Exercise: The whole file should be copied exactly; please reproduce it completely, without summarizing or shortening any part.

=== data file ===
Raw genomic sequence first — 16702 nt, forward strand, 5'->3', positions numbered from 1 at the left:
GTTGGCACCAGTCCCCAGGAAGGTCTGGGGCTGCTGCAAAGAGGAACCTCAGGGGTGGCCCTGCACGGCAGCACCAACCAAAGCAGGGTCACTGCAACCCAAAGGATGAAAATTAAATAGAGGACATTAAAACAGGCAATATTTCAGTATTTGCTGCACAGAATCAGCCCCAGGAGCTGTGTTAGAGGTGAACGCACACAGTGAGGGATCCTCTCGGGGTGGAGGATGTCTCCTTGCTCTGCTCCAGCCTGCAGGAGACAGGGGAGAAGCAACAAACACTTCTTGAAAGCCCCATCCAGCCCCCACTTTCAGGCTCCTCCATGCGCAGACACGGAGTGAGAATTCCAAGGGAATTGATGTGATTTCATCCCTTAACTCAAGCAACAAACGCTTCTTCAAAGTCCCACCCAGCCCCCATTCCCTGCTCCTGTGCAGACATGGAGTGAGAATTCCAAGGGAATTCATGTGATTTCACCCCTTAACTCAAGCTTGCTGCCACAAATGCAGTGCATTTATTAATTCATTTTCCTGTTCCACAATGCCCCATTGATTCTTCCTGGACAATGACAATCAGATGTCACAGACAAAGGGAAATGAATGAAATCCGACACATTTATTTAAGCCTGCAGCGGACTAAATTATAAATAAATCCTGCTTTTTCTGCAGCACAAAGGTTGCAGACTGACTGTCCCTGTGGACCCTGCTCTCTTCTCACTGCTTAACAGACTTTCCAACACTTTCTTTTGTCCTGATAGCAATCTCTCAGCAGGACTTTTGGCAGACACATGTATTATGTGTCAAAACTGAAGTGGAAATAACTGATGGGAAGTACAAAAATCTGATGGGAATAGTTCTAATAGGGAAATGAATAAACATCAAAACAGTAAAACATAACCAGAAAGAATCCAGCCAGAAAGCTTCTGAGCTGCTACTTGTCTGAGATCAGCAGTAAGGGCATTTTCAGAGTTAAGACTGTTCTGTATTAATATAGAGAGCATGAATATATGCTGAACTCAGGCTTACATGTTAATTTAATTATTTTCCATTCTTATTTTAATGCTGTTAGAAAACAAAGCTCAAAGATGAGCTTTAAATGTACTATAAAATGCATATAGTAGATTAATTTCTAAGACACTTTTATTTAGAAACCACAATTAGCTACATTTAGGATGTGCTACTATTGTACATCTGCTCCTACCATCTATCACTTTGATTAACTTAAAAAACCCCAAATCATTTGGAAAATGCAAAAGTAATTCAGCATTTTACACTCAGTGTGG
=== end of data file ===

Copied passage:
Raw genomic sequence first — 16702 nt, forward strand, 5'->3', positions numbered from 1 at the left:
GTTGGCACCAGTCCCCAGGAAGGTCTGGGGCTGCTGCAAAGAGGAACCTCAGGGGTGGCCCTGCACGGCAGCACCAACCAAAGCAGGGTCACTGCAACCCAAAGGATGAAAATTAAATAGAGGACATTAAAACAGGCAATATTTCAGTATTTGCTGCACAGAATCAGCCCCAGGAGCTGTGTTAGAGGTGAACGCACACAGTGAGGGATCCTCTCGGGGTGGAGGATGTCTCCTTGCTCTGCTCCAGCCTGCAGGAGACAGGGGAGAAGCAACAAACACTTCTTGAAAGCCCCATCCAGCCCCCACTTTCAGGCTCCTCCATGCGCAGACACGGAGTGAGAATTCCAAGGGAATTGATGTGATTTCATCCCTTAACTCAAGCAACAAACGCTTCTTCAAAGTCCCACCCAGCCCCCATTCCCTGCTCCTGTGCAGACATGGAGTGAGAATTCCAAGGGAATTCATGTGATTTCACCCCTTAACTCAAGCTTGCTGCCACAAATGCAGTGCATTTATTAATTCATTTTCCTGTTCCACAATGCCCCATTGATTCTTCCTGGACAATGACAATCAGATGTCACAGACAAAGGGAAATGAATGAAATCCGACACATTTATTTAAGCCTGCAGCGGACTAAATTATAAATAAATCCTGCTTTTTCTGCAGCACAAAGGTTGCAGACTGACTGTCCCTGTGGACCCTGCTCTCTTCTCACTGCTTAACAGACTTTCCAACACTTTCTTTTGTCCTGATAGCAATCTCTCAGCAGGACTTTTGGCAGACACATGTATTATGTGTCAAAACTGAAGTGGAAATAACTGATGGGAAGTACAAAAATCTGATGGGAATAGTTCTAATAGGGAAATGAATAAACATCAAAACAGTAAAACATAACCAGAAAGAATCCAGCCAGAAAGCTTCTGAGCTGCTACTTGTCTGAGATCAGCAGTAAGGGCATTTTCAGAGTTAAGACTGTTCTGTATTAATATAGAGAGCATGAATATATGCTGAACTCAGGCTTACATGTTAATTTAATTATTTTCCATTCTTATTTTAATGCTGTTAGAAAACAAAGCTCAAAGATGAGCTTTAAATGTACTATAAAATGCATATAGTAGATTAATTTCTAAGACACTTTTATTTAGAAACCACAATTAGCTACATTTAGGATGTGCTACTATTGTACATCTGCTCCTACCATCTATCACTTTGATTAACTTAAAAAACCCCAAATCATTTGGAAAATGCAAAAGTAATTCAGCATTTTACACTCAGTGTGG